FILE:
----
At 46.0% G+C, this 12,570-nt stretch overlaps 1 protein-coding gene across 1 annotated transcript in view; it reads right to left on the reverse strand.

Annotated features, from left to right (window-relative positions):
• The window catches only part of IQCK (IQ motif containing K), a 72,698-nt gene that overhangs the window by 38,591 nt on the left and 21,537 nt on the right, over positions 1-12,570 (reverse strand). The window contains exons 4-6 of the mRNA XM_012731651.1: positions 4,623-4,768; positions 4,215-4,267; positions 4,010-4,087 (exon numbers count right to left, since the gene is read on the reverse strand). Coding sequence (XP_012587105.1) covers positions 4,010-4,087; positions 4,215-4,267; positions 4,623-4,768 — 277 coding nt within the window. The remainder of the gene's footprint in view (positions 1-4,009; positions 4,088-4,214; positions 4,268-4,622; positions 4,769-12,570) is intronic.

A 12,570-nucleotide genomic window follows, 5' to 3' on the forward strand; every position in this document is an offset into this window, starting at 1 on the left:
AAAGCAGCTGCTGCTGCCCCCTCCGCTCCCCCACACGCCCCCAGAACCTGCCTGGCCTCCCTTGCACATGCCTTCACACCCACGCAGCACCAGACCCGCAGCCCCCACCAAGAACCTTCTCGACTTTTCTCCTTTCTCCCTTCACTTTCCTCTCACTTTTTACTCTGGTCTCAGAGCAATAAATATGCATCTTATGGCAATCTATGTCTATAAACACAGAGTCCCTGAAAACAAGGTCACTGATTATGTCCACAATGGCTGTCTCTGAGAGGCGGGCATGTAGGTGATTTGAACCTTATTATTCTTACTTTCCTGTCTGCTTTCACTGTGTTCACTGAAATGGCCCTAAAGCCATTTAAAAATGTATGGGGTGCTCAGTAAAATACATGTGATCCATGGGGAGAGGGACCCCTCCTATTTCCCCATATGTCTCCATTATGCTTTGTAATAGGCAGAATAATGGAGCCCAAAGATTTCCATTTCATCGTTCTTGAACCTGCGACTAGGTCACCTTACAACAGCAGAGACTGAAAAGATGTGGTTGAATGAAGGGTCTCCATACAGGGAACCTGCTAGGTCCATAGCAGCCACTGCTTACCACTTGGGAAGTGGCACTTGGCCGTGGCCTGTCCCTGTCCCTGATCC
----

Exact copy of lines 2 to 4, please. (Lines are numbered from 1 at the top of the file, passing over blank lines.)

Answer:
Annotated features, from left to right (window-relative positions):
• The window catches only part of IQCK (IQ motif containing K), a 72,698-nt gene that overhangs the window by 38,591 nt on the left and 21,537 nt on the right, over positions 1-12,570 (reverse strand). The window contains exons 4-6 of the mRNA XM_012731651.1: positions 4,623-4,768; positions 4,215-4,267; positions 4,010-4,087 (exon numbers count right to left, since the gene is read on the reverse strand). Coding sequence (XP_012587105.1) covers positions 4,010-4,087; positions 4,215-4,267; positions 4,623-4,768 — 277 coding nt within the window. The remainder of the gene's footprint in view (positions 1-4,009; positions 4,088-4,214; positions 4,268-4,622; positions 4,769-12,570) is intronic.

A 12,570-nucleotide genomic window follows, 5' to 3' on the forward strand; every position in this document is an offset into this window, starting at 1 on the left: